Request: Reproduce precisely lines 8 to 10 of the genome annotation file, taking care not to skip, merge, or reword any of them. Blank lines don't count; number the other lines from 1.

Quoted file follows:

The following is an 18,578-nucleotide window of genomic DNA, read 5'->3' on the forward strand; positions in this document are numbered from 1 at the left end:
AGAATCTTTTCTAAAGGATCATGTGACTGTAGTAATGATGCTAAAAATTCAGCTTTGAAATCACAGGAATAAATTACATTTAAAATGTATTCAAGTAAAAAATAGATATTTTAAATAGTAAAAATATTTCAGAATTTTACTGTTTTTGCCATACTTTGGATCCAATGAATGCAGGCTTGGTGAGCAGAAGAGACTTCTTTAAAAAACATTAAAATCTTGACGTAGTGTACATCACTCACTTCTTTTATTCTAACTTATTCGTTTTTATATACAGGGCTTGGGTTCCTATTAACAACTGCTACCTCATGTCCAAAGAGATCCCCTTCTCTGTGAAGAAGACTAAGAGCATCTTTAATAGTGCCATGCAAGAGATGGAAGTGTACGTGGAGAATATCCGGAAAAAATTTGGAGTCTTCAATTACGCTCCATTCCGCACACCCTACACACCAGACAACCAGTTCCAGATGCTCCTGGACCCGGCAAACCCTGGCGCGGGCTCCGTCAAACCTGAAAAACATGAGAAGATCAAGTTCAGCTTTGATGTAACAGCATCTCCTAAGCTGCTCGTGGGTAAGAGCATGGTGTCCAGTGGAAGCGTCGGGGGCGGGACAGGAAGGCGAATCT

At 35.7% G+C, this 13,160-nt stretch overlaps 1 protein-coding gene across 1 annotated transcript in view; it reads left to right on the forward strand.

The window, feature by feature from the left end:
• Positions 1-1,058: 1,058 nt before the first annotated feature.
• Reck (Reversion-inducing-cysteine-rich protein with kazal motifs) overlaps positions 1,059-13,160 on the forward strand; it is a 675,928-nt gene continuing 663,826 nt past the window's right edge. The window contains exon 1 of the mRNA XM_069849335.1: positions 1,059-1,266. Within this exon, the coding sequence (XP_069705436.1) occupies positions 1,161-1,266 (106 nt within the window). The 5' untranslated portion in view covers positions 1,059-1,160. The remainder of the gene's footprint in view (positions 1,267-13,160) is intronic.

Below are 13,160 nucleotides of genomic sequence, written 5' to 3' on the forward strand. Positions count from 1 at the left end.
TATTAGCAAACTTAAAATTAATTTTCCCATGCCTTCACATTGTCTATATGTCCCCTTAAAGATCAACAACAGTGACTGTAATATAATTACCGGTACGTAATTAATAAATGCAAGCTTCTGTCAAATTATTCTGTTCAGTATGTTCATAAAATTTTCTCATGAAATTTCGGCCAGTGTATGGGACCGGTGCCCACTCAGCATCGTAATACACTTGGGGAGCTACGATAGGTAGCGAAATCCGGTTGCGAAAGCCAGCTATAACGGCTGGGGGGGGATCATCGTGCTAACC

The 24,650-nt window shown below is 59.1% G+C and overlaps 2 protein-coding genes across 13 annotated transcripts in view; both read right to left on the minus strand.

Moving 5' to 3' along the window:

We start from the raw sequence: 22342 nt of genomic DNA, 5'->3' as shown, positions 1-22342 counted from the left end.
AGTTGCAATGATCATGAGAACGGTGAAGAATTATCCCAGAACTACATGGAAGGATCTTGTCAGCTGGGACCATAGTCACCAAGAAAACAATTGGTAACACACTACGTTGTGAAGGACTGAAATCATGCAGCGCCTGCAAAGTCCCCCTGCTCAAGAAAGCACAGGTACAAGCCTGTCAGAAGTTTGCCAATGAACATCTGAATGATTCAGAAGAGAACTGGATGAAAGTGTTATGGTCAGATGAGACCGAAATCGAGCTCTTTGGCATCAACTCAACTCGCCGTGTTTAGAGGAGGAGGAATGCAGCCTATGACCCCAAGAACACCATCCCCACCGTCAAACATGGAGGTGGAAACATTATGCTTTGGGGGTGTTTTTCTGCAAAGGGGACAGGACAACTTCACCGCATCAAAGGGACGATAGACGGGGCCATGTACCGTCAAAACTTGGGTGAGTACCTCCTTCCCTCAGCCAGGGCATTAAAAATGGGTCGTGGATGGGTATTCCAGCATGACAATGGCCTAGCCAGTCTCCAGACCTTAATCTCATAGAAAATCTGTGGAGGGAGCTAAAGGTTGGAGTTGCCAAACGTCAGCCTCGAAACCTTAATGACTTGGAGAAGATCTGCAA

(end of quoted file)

TATTAGCAAACTTAAAATTAATTTTCCCATGCCTTCACATTGTCTATATGTCCCCTTAAAGATCAACAACAGTGACTGTAATATAATTACCGGTACGTAATTAATAAATGCAAGCTTCTGTCAAATTATTCTGTTCAGTATGTTCATAAAATTTTCTCATGAAATTTCGGCCAGTGTATGGGACCGGTGCCCACTCAGCATCGTAATACACTTGGGGAGCTACGATAGGTAGCGAAATCCGGTTGCGAAAGCCAGCTATAACGGCTGGGGGGGGATCATCGTGCTAACC

The 24,650-nt window shown below is 59.1% G+C and overlaps 2 protein-coding genes across 13 annotated transcripts in view; both read right to left on the minus strand.

Moving 5' to 3' along the window: